Congenital infections of the eye

Imran Karim Janmohamed

Foundation Year 1 Doctor, East Surrey Hospital, Redhill, Surrey


Neonatal ophthalmic pathologies should be identified as early as possible in order to address problems before they progress and become irreversible. In the UK, this is made achievable by the standard Newborn Infant Physical Examination. This comprises an assessment looking for external structural abnormalities in the eye which may inform a number of genetic syndromes, identifying the red reflex, direct ophthalmoscopy and other tests. I have written an overview of the newborn eye examination in a separate article, which can be found here. This article aims to provide an overview of the manifestations of congenital eye infections and their management.



In Europe, the World Health Organization (WHO) estimates a prevalence of 0.5 to 1.6 per 1,000 live births (1).


Congenital toxoplasmosis is caused by the protozoan parasite Toxoplasma gondii that enters the body via contaminated food or water with oocytes, infected meats, or direct contact with feline faeces carrying oocytes. Primary infection is often associated with waterborne outbreaks.

Clinical Manifestation

Primary infection during pregnancy often presents asymptomatically in the mother but can be transferred to the foetus. The classical triad is characterised by hydrocephalus, intracranial calcification and chorioretinitis. Typically, the most severe sequelae result from infection in the first trimester, resulting in foetal death, intellectual disability and blindness.

Infections acquired in the third trimester may present asymptomatically at birth, but up to 85% progress months to years later to develop retinitis, central nervous system problems (e.g. seizures or learning disabilities) or delayed growth (2). Thus, a neurological examination and ophthalmic examination of the retina should be performed in newborns suspected of congenital infection.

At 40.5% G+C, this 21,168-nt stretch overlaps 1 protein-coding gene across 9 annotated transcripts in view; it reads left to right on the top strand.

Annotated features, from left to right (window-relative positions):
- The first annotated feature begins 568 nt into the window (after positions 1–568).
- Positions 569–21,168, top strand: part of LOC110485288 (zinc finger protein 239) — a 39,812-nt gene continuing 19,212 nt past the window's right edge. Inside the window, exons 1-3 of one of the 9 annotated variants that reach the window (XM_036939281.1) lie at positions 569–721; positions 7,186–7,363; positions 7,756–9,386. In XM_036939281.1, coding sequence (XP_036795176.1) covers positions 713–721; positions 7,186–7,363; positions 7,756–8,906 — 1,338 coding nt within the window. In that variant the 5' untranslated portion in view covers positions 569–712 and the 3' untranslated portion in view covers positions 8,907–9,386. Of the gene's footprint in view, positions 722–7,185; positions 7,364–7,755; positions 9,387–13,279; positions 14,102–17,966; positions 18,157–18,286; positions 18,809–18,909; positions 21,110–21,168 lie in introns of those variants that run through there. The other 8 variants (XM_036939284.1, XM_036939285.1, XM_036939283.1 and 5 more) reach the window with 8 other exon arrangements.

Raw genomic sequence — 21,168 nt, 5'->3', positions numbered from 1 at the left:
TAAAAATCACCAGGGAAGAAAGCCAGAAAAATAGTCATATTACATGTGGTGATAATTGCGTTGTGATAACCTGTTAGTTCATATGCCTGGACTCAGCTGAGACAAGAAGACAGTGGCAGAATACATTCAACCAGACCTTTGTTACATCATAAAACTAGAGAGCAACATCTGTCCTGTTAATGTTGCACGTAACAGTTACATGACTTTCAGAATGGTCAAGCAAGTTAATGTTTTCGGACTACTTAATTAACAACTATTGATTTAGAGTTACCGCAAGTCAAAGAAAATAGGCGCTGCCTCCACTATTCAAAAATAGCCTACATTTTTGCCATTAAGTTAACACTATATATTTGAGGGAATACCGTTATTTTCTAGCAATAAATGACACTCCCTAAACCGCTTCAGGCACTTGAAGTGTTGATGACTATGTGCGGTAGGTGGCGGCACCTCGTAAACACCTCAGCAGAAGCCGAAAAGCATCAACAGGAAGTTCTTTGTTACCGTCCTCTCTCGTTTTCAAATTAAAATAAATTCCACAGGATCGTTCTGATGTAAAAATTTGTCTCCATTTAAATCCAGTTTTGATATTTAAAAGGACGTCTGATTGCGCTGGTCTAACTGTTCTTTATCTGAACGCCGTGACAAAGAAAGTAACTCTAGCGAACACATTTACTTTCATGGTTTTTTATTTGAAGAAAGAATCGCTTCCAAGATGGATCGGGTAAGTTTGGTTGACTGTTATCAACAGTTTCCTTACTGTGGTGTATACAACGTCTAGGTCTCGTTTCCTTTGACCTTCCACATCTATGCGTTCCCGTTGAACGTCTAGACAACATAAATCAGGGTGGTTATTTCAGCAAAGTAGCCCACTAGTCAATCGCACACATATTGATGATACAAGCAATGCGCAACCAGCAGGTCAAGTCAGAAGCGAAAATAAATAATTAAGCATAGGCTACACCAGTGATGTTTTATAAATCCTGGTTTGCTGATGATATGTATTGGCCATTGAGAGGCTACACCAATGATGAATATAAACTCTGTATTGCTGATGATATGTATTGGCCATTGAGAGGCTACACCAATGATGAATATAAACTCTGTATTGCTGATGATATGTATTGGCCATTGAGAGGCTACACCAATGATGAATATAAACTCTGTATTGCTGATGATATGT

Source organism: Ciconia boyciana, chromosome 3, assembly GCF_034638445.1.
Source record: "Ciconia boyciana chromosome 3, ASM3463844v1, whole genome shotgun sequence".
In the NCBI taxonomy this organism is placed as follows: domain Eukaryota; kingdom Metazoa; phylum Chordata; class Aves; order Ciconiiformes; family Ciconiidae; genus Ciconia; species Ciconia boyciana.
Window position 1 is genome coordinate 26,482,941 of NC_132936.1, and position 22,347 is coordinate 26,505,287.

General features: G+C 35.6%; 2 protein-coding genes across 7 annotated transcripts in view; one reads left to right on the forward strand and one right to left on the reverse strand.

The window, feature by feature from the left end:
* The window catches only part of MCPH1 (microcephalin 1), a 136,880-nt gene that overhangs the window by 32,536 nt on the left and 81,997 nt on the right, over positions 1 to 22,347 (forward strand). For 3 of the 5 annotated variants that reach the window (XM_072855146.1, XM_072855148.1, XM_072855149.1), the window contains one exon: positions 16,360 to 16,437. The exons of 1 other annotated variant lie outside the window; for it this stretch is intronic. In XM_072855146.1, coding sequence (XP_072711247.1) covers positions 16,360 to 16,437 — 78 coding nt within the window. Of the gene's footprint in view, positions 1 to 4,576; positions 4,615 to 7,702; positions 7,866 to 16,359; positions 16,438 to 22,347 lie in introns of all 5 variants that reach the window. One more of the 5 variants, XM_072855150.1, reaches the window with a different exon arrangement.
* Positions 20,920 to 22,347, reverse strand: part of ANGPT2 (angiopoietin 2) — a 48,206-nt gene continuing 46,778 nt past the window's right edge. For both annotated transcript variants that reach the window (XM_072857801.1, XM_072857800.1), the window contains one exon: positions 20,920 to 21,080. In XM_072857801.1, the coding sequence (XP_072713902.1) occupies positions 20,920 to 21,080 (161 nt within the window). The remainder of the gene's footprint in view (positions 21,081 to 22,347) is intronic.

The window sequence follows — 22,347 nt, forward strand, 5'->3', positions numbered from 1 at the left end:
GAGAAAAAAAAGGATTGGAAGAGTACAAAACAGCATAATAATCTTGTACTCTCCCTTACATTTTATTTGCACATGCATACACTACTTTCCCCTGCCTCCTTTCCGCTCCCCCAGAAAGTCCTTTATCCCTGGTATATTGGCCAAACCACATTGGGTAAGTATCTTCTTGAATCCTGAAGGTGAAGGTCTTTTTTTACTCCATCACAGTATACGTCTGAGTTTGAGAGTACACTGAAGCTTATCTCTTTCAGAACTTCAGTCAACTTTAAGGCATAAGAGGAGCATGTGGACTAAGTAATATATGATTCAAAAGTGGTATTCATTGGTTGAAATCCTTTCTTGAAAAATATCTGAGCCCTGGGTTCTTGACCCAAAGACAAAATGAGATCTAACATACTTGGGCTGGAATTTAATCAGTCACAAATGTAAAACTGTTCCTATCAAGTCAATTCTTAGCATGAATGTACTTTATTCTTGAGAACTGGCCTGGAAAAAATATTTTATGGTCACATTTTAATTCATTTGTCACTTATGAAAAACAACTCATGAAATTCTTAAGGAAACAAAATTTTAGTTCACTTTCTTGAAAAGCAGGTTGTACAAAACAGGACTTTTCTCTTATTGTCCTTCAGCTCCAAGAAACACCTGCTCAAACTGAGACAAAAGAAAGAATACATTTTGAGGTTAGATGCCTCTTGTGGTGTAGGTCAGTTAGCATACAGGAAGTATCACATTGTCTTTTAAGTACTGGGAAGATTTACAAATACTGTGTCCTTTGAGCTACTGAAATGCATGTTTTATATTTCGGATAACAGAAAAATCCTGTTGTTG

The evidence surrounding the efficacy of preventing foetal infection by treating the pregnant mother is conflicting (3). A multicentre observational study reported that treatment during pregnancy reduces sequelae in infants but had no effect on maternal-foetal transmission (4). However, other studies show treatment to reduce transmission to the foetus from 44% without treatment to 29% with treatment (5,6). Newborns should be treated for 1 year with pyrimethamine and sulfadiazine plus calcium folinate (7).



As part of the European Vaccine Action Plan 2015-2020, the WHO European Region passed a resolution aiming for the elimination of measles, rubella, and Congenital Rubella Syndrome (CRS). The ‘Progress Toward Rubella Elimination’ report summarises that rubella incidence has declined from 234.9 cases per 1 million population in 2005 to 0.7 cases per 1 million population by 2019 (8).


Rubella is caused by the rubella virus, a togavirus. Humans are the only natural host and transmission is mostly through contact with nasopharyngeal secretions.

Clinical manifestation

Ocular abnormalities include cataract, microphthalmia, glaucoma, and retinopathy. Studies show cataracts and microphthalmia are the commonest ocular pathologies that present (9,10). These are often associated with systemic disease; a study analysing 125 CRS patients over 32 years reported ocular disease and sensorineural hearing loss (SNHL), and ocular and cardiac disease, were frequently associated, but not significantly correlated (10). Glaucoma has been seen to significantly correlate with microphthalmia (9,10).


Treatment for rubella is largely supportive, and the best management is prevention. Reports estimate the rubella vaccine is approximately 97% effective in preventing rubella after a single dose (11). Intramuscular immunoglobulin may be offered to some susceptible and exposed pregnant women; however the evidence is insufficient for its efficacy in preventing transmission to the foetus (12).

Herpes Simplex Virus


The global prevalence of neonatal HSV is estimated at around 10 per 100,000 live births (13).


Bacterial causes tend to predominate in ophthalmia neonatorum, but viral causes like HSV are underestimated and potentially blinding – although common in adults, they are rare in neonates. Both HSV-1 and HSV-2 are causes of eye infections, but HSV-1 is more common in neonates (14). Transmission is more likely via vaginal delivery.

Clinical Manifestation

Predominant features include blepharoconjunctivitis and keratitis (15). Differentiation from ophthalmia neonatorum can be made due to the presence of conjunctival hyperaemia, eyelid swelling and the relatively early presentation.